- English: sow thistle
- Scientific name: Sonchus oleraceus
- French: laiteron maraîcher
- Español: cerraja
- Deutsch: Gänsedistel
- Nederlands: melkdistel
- 中文: 苦苦菜，苦苣菜，滇苦荬菜
- 日本語: ノゲシ，野芥子
- 한국어: 방가지똥
My foraging of wild garlic led me to read up more about wild vegetables. Traditionally, Northeast Asians – Chinese, Japanese and Koreans – have the tradition of foraging wild vegetables towards the end of spring. This is when wild vegetables are at their best: the leaves are young and tender and the frost has already passed.
This is where the Chinese word ‘springrolls’ (chunjuan 春卷) comes from: in late spring, one gathers wild vegetables and mixes them with meat, wraps them in thin wrappers, then deep-fried as a great snack. It is a pity that in America they ignore the Chinese etymological origin and rename them ‘eggrolls’.
One of the favourite wild vegetables that the Chinese forage for is sow thistle, which I can easily find here in western Europe as well.
Sow thistle is eaten throughout history. It looks like thistle, but is not, because its leaves are not hard at all. Also, rabbits seem to like to eat them, hence they are also called hare thistle. It is extremely rich in calcium and Vitamins A and C. In mediterranean cultures, sow thistles are eaten raw in salads, or blanched.
There are many benefits eating sow thistles, and certainly also of other wild vegetables:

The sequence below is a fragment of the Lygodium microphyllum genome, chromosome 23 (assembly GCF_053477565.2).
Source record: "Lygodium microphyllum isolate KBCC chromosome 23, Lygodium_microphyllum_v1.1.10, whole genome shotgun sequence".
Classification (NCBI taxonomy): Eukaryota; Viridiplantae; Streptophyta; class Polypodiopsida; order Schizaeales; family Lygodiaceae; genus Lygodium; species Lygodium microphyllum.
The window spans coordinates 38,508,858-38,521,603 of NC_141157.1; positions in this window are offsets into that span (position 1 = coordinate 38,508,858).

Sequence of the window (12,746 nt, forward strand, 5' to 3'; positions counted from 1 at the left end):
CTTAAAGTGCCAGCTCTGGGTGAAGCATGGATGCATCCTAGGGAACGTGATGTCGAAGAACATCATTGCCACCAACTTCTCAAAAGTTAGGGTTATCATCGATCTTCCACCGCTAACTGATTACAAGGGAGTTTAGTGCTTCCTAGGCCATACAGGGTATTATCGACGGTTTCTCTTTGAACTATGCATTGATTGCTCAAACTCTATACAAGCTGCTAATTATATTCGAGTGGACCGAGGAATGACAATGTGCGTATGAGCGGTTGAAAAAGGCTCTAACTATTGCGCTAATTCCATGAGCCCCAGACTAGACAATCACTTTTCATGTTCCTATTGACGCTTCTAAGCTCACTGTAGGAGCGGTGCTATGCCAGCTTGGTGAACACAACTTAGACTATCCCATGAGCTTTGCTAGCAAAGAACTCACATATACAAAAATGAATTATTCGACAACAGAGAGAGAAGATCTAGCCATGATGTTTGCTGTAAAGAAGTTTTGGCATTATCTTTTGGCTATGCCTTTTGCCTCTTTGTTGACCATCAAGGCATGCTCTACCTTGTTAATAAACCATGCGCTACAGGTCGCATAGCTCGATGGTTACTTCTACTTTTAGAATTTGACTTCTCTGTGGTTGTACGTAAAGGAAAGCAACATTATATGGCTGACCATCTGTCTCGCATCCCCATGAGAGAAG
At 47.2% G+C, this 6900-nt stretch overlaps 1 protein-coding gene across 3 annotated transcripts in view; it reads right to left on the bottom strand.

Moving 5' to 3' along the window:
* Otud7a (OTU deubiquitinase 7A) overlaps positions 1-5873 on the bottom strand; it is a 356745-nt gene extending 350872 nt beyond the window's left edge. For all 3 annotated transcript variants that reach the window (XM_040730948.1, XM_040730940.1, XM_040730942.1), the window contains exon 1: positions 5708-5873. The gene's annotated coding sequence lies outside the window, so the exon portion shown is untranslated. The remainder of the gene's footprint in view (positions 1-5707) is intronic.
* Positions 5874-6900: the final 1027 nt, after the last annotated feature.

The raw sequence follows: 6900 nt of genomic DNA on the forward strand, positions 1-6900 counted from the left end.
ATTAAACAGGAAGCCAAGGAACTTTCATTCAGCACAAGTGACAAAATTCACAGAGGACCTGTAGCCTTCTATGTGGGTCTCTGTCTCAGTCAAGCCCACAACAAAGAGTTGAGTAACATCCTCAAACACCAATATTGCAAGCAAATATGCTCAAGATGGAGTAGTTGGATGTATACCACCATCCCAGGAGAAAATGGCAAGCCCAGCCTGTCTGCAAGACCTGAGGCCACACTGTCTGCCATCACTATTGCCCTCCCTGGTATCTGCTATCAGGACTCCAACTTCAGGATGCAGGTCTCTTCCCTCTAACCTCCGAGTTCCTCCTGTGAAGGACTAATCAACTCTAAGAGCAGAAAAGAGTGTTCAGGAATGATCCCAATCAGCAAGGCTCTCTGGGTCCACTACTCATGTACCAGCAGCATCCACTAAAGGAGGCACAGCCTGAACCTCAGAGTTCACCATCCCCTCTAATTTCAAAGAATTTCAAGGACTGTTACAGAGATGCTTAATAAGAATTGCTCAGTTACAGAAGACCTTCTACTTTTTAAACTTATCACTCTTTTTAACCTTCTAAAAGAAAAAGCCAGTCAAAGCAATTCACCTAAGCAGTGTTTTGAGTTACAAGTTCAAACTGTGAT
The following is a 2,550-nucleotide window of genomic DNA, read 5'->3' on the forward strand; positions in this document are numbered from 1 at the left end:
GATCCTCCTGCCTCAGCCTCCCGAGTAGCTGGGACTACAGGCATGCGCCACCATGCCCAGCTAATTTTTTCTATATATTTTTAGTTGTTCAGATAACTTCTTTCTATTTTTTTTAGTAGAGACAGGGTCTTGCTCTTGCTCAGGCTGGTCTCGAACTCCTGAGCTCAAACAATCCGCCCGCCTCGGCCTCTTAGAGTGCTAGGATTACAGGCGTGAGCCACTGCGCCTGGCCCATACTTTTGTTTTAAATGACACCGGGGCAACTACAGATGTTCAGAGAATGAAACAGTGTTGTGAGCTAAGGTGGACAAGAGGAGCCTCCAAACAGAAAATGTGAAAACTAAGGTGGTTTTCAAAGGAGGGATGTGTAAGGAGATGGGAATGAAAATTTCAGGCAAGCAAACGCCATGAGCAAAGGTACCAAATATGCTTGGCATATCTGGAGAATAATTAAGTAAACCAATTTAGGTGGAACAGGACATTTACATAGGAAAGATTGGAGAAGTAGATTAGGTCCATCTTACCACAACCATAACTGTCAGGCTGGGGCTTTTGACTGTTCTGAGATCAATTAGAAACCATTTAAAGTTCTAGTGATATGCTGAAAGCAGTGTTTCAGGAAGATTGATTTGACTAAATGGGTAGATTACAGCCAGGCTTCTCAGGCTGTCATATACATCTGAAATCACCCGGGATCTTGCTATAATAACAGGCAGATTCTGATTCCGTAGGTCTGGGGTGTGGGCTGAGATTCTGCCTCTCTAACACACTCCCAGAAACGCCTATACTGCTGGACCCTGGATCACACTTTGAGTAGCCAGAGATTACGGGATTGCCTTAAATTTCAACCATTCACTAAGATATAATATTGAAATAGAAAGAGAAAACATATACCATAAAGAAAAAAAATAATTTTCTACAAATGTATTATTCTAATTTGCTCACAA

In Greek culture, the term ’horta’ refers to a whole variety of wild greens such as sow thistles, nettles, dandelions, amaranth etc. Because of their ’horta’ eating habits, inhabitants of Crete and Ikaria have unusually long life expectancies (read this Guardian article).
Chinese doctor Li Shizhen 李时珍 (1518-1593AD) wrote in his Compendium of Materia Medica (Bencao Gangmu 本草纲目) about sow thistles:
’Long-term consumption calms the heart, benefits the chi, lightens the body and resists ageing.’
How to identify sow thistle?
First of all, you should not do it alone, but with an experienced person. If alone, the problem is that you identify the right plant but may pluck nearby leaves that could be extremely poisonous. The other obvious risk is that you might not identify the plant properly.
That being said, this does not mean that you should give up on wild vegetables! They are part of our culinary heritage and should not be lost, as they already are in this increasingly commercialised mass-production food culture.
One, sow thistles have bright yellow flowers. Once the flowers turn into fruits, you have a ball of white parachutes that fly when the wind blows. Already, this will help you narrow down to two plants, and will not for example pick yellow daisies instead.
Two, sow thistles are different from dandelions. The only two plants which have yellow flowers and balls of white flying seeds are sow thistles and dandelions, so you won’t go very wrong there. But as you can see from the photo below, dandelions are low and their leaves spread out in a disk.
Sow thistles on the other hand, grow tall, and their stems get higher with every section of growth. The older a plant is, the more the leaves will look thistle-like. Older plants will also have purplish veins/stems in the leaves, which will taste bitter and not so pleasant as salad (hence the name ‘bitter vegetable’ kucai, 苦菜 in Chinese).
But fortunately, dandelions leaves are also edible! So if you accidentally picked those, you will not die from eating them. One clear sign that it is dandelion is the leaves bleed ‘milk’. When you pluck off a dandelion leave, try squeezing it a little. If white liquid comes out from the central leaf-stem, it is definitely dandelion. Sow thistle leaves do not have that.
Want to find out how you can make a simple dish with sow thistle? Click on my recipe Chinese sow thistle salad to find out more!